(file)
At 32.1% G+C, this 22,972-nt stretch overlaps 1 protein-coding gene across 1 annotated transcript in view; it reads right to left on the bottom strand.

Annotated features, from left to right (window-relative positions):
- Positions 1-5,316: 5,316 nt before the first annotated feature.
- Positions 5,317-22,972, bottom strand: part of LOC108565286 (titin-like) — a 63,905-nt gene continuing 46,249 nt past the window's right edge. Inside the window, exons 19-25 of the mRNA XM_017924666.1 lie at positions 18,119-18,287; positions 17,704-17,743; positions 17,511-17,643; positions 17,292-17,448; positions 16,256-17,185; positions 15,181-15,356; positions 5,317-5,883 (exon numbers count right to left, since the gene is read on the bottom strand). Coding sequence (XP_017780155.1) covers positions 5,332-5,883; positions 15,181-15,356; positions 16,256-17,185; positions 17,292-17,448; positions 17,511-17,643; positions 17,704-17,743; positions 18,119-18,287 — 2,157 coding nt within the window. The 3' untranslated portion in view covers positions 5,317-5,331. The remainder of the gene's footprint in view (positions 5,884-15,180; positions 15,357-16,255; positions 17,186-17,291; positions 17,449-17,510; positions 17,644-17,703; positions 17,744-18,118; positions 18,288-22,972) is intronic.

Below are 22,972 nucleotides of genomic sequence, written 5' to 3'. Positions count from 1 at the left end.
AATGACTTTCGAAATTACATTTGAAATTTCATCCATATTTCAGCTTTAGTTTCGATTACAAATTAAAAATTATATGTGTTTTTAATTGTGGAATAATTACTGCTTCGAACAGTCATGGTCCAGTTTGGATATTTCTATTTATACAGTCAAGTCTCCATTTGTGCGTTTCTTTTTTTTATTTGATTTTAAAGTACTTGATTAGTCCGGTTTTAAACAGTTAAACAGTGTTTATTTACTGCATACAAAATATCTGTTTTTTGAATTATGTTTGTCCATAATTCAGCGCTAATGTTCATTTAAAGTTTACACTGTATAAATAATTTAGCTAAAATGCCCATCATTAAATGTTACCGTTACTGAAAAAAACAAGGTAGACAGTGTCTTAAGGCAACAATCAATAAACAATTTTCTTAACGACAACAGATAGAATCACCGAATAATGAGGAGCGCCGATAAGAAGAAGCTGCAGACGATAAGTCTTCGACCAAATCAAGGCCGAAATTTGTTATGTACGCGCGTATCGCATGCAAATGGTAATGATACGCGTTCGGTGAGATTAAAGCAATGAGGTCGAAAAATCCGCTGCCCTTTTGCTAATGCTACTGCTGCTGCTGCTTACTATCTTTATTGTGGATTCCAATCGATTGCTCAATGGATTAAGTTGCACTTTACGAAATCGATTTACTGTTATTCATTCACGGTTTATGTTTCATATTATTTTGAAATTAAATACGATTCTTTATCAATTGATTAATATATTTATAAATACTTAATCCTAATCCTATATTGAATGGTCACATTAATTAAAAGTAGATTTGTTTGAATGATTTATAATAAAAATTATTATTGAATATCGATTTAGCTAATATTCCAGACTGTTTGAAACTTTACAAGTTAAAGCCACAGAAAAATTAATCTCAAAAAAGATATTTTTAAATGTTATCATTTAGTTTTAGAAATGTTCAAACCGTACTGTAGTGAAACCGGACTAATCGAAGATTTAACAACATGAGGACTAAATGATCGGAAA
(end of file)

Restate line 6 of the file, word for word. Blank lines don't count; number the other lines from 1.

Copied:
AATGACTTTCGAAATTACATTTGAAATTTCATCCATATTTCAGCTTTAGTTTCGATTACAAATTAAAAATTATATGTGTTTTTAATTGTGGAATAATTACTGCTTCGAACAGTCATGGTCCAGTTTGGATATTTCTATTTATACAGTCAAGTCTCCATTTGTGCGTTTCTTTTTTTTATTTGATTTTAAAGTACTTGATTAGTCCGGTTTTAAACAGTTAAACAGTGTTTATTTACTGCATACAAAATATCTGTTTTTTGAATTATGTTTGTCCATAATTCAGCGCTAATGTTCATTTAAAGTTTACACTGTATAAATAATTTAGCTAAAATGCCCATCATTAAATGTTACCGTTACTGAAAAAAACAAGGTAGACAGTGTCTTAAGGCAACAATCAATAAACAATTTTCTTAACGACAACAGATAGAATCACCGAATAATGAGGAGCGCCGATAAGAAGAAGCTGCAGACGATAAGTCTTCGACCAAATCAAGGCCGAAATTTGTTATGTACGCGCGTATCGCATGCAAATGGTAATGATACGCGTTCGGTGAGATTAAAGCAATGAGGTCGAAAAATCCGCTGCCCTTTTGCTAATGCTACTGCTGCTGCTGCTTACTATCTTTATTGTGGATTCCAATCGATTGCTCAATGGATTAAGTTGCACTTTACGAAATCGATTTACTGTTATTCATTCACGGTTTATGTTTCATATTATTTTGAAATTAAATACGATTCTTTATCAATTGATTAATATATTTATAAATACTTAATCCTAATCCTATATTGAATGGTCACATTAATTAAAAGTAGATTTGTTTGAATGATTTATAATAAAAATTATTATTGAATATCGATTTAGCTAATATTCCAGACTGTTTGAAACTTTACAAGTTAAAGCCACAGAAAAATTAATCTCAAAAAAGATATTTTTAAATGTTATCATTTAGTTTTAGAAATGTTCAAACCGTACTGTAGTGAAACCGGACTAATCGAAGATTTAACAACATGAGGACTAAATGATCGGAAA